In general use, the word "apocrypha" came to mean "false, spurious, bad, or heretical." This meaning also appears in Origen's prologue to his commentary on the Song of Songs, of which only the Latin translation survives: De scripturis his, quae appellantur apocryphae, pro eo quod multa in iis corrupta et contra fidem veram inveniuntur a majoribus tradita non placuit iis dari locum nec admitti ad auctoritatem.[5] "Concerning these scriptures, which are called apocryphal, for the reason that many things are found in them corrupt and against the true faith handed down by the elders, it has pleased them that they not be given a place nor be admitted to authority."

Other meanings

Other uses of apocrypha developed over the history of Western Christianity. The Gelasian Decree refers to religious works by church fathers Eusebius, Tertullian and Clement of Alexandria as apocrypha. Augustine defined the word as meaning simply "obscurity of origin," implying that any book of unknown authorship or questionable authenticity would be considered as apocrypha. On the other hand, Jerome (in Protogus Galeatus) declared that all books outside the Hebrew canon were apocryphal.[5] In practice, Jerome treated some books outside the Hebrew canon as if they were canonical, and the Western Church did not accept Jerome's definition of apocrypha, instead retaining the word's prior meaning (see: Deuterocanon). As a result, various church authorities labeled different books as apocrypha, treating them with varying levels of regard.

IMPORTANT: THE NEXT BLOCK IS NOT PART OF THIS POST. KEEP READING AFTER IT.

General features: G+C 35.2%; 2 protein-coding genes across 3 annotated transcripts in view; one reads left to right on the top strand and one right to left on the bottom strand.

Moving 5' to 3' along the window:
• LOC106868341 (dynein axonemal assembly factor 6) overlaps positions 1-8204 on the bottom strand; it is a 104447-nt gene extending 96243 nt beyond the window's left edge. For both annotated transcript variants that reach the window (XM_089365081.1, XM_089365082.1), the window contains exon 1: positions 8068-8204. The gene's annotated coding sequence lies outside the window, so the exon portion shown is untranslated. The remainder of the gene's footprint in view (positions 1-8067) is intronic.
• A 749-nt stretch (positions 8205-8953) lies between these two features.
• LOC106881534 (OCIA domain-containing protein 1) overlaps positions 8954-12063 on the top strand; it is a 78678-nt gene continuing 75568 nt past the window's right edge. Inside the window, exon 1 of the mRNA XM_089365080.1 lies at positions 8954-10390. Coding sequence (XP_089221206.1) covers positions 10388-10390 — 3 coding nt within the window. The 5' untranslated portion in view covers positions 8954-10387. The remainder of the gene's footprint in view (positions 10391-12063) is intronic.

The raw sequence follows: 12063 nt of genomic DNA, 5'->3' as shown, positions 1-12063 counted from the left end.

Some apocryphal books were included in the Septuagint with little distinction made between them and the rest of the Old Testament. Origen, Clement and others cited some apocryphal books as "scripture," "divine scripture," "inspired," and the like. On the other hand, teachers connected with Palestine and familiar with the Hebrew canon excluded from the canon all of the Old Testament not found there. This view is reflected in the canon of Melito of Sardis, and in the prefaces and letters of Jerome.[5] A third view was that the books were not as valuable as the canonical scriptures of the Hebrew collection, but were of value for moral uses, as introductory texts for new converts from paganism, and to be read in congregations. They were referred to as "ecclesiastical" works by Rufinus.[5]